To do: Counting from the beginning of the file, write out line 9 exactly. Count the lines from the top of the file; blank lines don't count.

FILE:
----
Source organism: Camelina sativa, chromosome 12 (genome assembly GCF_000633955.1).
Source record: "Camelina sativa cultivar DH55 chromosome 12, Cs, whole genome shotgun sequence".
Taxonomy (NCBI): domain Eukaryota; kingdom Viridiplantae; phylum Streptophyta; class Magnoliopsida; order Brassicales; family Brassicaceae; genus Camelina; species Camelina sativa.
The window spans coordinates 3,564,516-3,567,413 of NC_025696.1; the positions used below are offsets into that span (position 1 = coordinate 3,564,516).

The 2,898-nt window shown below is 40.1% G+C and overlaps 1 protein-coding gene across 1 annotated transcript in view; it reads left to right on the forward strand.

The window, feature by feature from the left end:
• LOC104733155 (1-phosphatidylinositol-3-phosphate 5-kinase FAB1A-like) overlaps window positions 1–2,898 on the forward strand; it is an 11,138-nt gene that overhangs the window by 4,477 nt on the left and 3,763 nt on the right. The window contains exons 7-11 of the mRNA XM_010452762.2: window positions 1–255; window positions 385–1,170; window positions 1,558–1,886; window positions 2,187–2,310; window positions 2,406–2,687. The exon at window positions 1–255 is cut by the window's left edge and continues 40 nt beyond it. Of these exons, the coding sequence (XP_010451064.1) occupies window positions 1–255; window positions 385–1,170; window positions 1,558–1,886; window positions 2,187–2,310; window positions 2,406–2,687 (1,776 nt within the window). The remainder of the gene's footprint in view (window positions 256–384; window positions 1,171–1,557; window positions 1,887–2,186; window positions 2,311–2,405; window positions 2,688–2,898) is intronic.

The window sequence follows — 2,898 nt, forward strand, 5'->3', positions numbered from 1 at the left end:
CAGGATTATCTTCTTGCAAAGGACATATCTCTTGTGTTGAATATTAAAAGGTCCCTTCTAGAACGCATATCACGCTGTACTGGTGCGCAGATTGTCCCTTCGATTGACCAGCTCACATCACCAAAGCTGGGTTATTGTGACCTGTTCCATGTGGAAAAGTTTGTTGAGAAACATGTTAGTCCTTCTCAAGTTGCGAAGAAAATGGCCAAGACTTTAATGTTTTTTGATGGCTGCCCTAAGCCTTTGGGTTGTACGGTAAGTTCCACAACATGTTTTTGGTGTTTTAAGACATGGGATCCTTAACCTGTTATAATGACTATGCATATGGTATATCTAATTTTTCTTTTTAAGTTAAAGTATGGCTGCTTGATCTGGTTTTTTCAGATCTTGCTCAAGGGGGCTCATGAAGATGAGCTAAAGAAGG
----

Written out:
CAGGATTATCTTCTTGCAAAGGACATATCTCTTGTGTTGAATATTAAAAGGTCCCTTCTAGAACGCATATCACGCTGTACTGGTGCGCAGATTGTCCCTTCGATTGACCAGCTCACATCACCAAAGCTGGGTTATTGTGACCTGTTCCATGTGGAAAAGTTTGTTGAGAAACATGTTAGTCCTTCTCAAGTTGCGAAGAAAATGGCCAAGACTTTAATGTTTTTTGATGGCTGCCCTAAGCCTTTGGGTTGTACGGTAAGTTCCACAACATGTTTTTGGTGTTTTAAGACATGGGATCCTTAACCTGTTATAATGACTATGCATATGGTATATCTAATTTTTCTTTTTAAGTTAAAGTATGGCTGCTTGATCTGGTTTTTTCAGATCTTGCTCAAGGGGGCTCATGAAGATGAGCTAAAGAAGG